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A little help can make a big difference

A little help can make a big difference


(HealthDay News) --Having a chronic disease such as juvenile arthritis can be tough for a child. But family and friends can help them get through it, physically and emotionally.

Suggestions from the U.S. National Institute of Arthritis and Musculoskeletal and Skin Diseases include:

  • Get the best care possible. If possible, have a pediatric rheumatologist manage the child's care. Or, if such a specialist is not close by, try to have the child travel to see a specialist once or twice a year. That doctor could devise a treatment plan and consult with the child's regular doctor, who would monitor progress.
  • Learn as much as you can about treatment options. What works for one child might not work for another. If prescribed medications do not relieve symptoms or cause unpleasant side effects, discuss other choices with the doctor. Controlling symptoms is key to a more active, enjoyable life.
  • Insist that all shots or medications are taken. It can be difficult to give a child a weekly shot or insist that he or she take unpleasant medicine, but it's important to do so. But, if a child truly has a problem with one form of medication, talk to the doctor, who may be able to recommend a different medication or at least suggest ways to make taking it a little easier.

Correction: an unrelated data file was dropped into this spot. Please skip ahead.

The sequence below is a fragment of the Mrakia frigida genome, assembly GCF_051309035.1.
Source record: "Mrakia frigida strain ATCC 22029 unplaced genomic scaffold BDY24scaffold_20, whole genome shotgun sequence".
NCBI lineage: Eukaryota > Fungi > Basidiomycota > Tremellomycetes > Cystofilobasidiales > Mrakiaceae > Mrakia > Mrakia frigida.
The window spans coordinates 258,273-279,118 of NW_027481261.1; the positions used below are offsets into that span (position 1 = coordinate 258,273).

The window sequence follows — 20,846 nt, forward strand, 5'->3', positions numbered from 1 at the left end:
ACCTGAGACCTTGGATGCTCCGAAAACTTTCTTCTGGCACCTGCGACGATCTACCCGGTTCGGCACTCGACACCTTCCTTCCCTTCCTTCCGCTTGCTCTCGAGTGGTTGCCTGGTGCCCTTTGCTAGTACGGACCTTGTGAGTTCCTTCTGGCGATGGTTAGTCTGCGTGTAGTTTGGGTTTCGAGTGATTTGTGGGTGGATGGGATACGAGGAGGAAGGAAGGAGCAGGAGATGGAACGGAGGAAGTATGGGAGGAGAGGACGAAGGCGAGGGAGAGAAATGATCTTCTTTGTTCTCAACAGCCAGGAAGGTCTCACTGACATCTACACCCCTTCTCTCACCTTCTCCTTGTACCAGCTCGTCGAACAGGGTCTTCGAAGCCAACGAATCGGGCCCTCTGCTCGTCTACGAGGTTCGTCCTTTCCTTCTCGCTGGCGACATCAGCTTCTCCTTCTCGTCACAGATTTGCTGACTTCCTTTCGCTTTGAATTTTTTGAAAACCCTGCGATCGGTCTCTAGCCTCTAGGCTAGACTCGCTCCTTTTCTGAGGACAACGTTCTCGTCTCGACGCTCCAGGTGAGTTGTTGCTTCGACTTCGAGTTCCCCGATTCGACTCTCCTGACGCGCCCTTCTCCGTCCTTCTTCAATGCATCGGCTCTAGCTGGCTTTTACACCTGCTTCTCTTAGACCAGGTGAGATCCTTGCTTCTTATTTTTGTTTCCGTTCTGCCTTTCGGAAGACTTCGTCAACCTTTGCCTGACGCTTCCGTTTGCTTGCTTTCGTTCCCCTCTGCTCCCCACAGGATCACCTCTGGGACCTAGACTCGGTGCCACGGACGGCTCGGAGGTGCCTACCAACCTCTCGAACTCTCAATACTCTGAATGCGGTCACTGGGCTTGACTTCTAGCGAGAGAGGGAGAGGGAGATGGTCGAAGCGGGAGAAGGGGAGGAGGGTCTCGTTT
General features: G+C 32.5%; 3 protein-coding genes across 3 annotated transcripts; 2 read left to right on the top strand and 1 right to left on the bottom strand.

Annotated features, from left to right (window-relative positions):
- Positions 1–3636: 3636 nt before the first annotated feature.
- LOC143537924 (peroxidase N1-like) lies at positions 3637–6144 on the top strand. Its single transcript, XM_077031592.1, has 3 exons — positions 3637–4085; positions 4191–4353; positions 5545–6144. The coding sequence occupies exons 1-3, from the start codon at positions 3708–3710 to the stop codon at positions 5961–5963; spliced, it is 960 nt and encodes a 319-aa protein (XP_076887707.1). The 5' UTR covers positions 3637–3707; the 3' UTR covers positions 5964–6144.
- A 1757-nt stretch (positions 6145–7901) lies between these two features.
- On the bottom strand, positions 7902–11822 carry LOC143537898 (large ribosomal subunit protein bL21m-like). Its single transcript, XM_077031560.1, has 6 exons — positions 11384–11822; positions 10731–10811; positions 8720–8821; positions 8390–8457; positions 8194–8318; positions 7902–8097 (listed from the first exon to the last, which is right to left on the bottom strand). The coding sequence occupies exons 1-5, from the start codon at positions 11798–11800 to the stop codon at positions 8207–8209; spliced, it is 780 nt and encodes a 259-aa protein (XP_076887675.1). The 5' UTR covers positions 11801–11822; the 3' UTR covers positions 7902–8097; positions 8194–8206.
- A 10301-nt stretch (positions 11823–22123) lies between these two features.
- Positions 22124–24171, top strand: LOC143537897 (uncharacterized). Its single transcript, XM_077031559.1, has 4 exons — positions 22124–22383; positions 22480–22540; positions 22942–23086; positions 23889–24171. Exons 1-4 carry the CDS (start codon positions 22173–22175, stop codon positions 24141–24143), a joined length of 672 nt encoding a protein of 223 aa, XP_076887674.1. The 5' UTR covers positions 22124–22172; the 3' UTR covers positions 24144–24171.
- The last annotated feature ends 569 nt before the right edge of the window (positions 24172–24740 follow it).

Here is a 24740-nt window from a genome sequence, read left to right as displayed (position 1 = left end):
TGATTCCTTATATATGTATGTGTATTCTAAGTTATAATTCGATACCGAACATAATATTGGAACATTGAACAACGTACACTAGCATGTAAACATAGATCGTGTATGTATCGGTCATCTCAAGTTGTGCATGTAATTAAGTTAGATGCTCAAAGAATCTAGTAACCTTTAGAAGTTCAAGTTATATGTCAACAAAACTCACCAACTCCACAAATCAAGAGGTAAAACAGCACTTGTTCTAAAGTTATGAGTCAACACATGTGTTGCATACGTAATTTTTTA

• Consider joining a support group. Spending time with other parents and kids who face similar experiences can help everyone realize they're not alone. Ask the child's doctor for a list of support groups in your area.
  • Treat the child as normally as possible. Don't cut the child too much slack just because he or she has arthritis. Too much coddling can keep the child from becoming responsible and independent and can cause resentment among siblings.
  • Encourage exercise and physical therapy. They can play an important role in managing the disease by helping to keep the joints strong and flexible. Ask the child's doctor for a list of activities that would be beneficial.
  • Work closely with the child's school. Help the school develop a suitable lesson plan and help the child's teacher and classmates learn about juvenile arthritis. Some kids may be absent for prolonged periods and need to have assignments sent home. For others, some minor changes -- such as having an extra set of books to keep at home or leaving class a few minutes early to get to the next class on time -- can make a huge difference.
  • Talk with the child. Explain that getting juvenile arthritis is nobody's fault. (Some children believe that it's a punishment for something they did.) And make sure the child knows you're always available to listen and help in any way.
  • Work with therapists or social workers. They can often help children and their families adapt more easily to the lifestyle changes that juvenile arthritis may bring.

 

 

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